You can cook it, preserve it or just have it raw. And the best part, it is one of the easiest vegetables to grow.
Wouldn’t it be amazing if you could grow cabbage at home? Well, after reading this article, you would definitely be able to grow cabbage in the comfort of your home easily. In this article, we have covered everything there is to know on how to grow cabbage at home in India. From the soil conditions to the harvesting techniques, we’ve made it simpler for you to grow your own cabbage patch at home.
Sowing Season - Mid Feb - Mid Apr; Aug - Oct
Soil Type - Sandy to heavy soil rich in organic matter with a pH level of 6.5 to 7.5
Height - 3.3 ft to 6.6 ft
Width - 10” to 14”
Germination Temperature - 15°C - 21°C
Flowering Season - 4 to 5 months after planting.
Sunlight - Full Sun; 6 to 8 hours of direct sunlight daily.
Water - Regular watering intervals; Ensure that the soil is moist yet well-drained.
Companion Plants - Chamomile, Hyssop, Thyme, Rosemary, Dill, Peppermint, Spearmint, Sage, Oregano, Yarrow, Marigolds, Onions, Beetroot, Celery.
Cabbage is a relatively easy crop to grow and doesn’t require much pre-planning. Nonetheless, there are a few things you would want to check off your to-do list before you plant the seeds. Cabbage can be grown in different kinds of soils ranging from sandy loam to clay soil. But make sure that the pH level of the soil is maintained at 6.5 to 7 to get a good yield. Soil rich in organic matter with good drainage is all that your cabbage plants need to thrive.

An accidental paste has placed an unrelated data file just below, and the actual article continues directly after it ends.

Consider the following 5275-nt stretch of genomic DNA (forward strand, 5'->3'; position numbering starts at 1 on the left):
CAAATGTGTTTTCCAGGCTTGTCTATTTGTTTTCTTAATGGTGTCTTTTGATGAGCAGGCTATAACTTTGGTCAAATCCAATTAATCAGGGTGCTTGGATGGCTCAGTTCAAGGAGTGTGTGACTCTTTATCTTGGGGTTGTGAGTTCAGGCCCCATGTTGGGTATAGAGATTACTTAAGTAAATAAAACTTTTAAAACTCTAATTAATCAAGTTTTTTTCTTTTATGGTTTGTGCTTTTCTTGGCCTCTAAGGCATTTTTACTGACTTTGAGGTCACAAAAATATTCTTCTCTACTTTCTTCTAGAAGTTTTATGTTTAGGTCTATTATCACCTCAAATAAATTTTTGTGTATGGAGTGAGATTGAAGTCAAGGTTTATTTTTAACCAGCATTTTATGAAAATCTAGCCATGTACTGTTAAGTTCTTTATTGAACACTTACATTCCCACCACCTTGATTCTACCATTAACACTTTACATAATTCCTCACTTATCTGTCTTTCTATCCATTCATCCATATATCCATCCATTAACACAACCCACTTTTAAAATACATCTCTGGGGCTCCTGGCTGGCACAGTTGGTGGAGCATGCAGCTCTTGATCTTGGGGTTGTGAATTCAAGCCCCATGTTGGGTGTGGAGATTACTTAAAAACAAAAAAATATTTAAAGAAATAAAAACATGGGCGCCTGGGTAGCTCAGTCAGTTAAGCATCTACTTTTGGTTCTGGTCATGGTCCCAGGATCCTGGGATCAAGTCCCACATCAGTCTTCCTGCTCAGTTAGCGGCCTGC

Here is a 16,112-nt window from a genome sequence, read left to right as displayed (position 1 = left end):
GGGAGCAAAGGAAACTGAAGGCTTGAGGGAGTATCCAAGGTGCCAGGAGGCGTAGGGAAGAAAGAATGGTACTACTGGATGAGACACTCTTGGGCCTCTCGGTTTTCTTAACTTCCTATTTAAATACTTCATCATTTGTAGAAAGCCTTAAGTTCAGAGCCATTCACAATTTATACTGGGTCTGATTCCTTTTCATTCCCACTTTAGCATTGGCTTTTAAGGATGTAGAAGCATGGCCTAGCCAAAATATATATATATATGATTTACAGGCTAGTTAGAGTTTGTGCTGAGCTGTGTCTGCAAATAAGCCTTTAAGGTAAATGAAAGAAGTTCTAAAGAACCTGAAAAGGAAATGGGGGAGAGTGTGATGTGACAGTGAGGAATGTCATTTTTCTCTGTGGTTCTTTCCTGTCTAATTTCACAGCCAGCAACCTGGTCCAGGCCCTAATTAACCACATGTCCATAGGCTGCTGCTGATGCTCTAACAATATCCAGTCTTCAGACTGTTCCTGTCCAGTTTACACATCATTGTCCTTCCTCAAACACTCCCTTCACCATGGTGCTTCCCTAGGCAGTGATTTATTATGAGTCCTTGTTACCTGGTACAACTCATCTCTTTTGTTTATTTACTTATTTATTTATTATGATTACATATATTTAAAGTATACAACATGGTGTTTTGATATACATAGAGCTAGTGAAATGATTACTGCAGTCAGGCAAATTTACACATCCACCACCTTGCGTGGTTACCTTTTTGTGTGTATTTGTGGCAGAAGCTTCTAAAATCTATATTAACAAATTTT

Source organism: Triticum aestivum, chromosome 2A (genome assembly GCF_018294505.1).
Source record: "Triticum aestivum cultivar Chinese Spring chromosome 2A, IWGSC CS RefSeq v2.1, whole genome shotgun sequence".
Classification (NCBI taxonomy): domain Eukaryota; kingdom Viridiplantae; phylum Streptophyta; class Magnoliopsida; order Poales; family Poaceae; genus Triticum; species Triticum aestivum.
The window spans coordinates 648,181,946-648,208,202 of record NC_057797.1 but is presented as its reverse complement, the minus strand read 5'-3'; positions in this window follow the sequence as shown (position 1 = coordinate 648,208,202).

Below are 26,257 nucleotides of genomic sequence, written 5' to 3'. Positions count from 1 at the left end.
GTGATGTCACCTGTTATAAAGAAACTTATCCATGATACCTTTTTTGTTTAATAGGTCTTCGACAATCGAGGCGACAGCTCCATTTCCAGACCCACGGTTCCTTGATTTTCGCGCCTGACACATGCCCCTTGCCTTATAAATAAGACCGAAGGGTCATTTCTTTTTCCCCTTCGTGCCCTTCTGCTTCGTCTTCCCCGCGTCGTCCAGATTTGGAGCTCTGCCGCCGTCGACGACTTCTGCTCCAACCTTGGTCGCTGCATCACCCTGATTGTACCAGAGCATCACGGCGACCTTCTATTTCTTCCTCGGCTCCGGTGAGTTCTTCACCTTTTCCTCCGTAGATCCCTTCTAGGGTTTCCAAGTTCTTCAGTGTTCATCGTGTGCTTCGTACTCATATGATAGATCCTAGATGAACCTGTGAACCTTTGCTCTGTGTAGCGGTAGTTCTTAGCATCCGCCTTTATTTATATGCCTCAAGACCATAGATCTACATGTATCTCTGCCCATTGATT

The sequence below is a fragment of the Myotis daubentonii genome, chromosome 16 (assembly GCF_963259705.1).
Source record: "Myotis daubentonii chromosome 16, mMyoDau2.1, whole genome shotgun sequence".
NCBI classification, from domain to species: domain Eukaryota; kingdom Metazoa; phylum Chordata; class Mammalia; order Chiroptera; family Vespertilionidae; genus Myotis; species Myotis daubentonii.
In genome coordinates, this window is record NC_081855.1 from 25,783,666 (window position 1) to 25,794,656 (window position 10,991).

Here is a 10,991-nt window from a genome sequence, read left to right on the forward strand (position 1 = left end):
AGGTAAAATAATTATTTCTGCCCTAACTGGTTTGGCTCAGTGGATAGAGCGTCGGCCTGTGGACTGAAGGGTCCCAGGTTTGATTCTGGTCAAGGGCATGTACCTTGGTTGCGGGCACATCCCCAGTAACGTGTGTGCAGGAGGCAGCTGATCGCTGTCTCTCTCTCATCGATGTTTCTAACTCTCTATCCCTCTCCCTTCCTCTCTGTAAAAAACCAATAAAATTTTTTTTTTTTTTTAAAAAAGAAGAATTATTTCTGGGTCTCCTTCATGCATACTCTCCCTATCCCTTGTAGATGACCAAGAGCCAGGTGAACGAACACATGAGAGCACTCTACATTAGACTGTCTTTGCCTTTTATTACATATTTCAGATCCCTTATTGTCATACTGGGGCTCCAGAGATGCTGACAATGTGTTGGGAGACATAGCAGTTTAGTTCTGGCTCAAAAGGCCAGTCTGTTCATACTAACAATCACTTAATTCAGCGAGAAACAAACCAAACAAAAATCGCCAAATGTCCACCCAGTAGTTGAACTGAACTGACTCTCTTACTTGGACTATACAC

Allowing your plants, adequate room to grow is crucial in case of all crops, not just cabbage. You can ensure that your plants have enough space to grow by referring to the following details -
- Row to Row Distance - 45 cms (Early Maturity) & 60 cms (Late Maturity)
- Plant to Plant Distance - 30 cms (Early Maturity) & 45 cms (Late Maturity)
Growing Cabbage at Home
Let’s go through the process of growing cabbage at home in India.
- Prepare the soil for planting by mixing potting soil and compost in a 2:3 ratio.
- Sprinkle the seeds on the grow bed and cover it very lightly with a thin layer of soil.
- Cabbage requires regular watering. The best option to water your cabbage plants would be to use a watering can or a sprinkler system. Make sure that the soil remains moist, especially when the plants are soaking up sunlight.
- If pests are a problem in your garden, you can also choose to cover your cabbage plants with a mulching sheet or platen cover. This will help in maintaining the moisture levels of the soil which in turn will lead to faster germination.
- Cabbage does not do well in partial or complete shade. If you are initiating the growth process indoors, then make sure that you keep them in the sunlight for about 6 to 8 hours in a day.
- Keep up the watering schedule and relax. The freshly planted seeds will take 7 to 15 days to germinate. Ensure that the temperature of the soil is maintained at 20°C for optimal germination.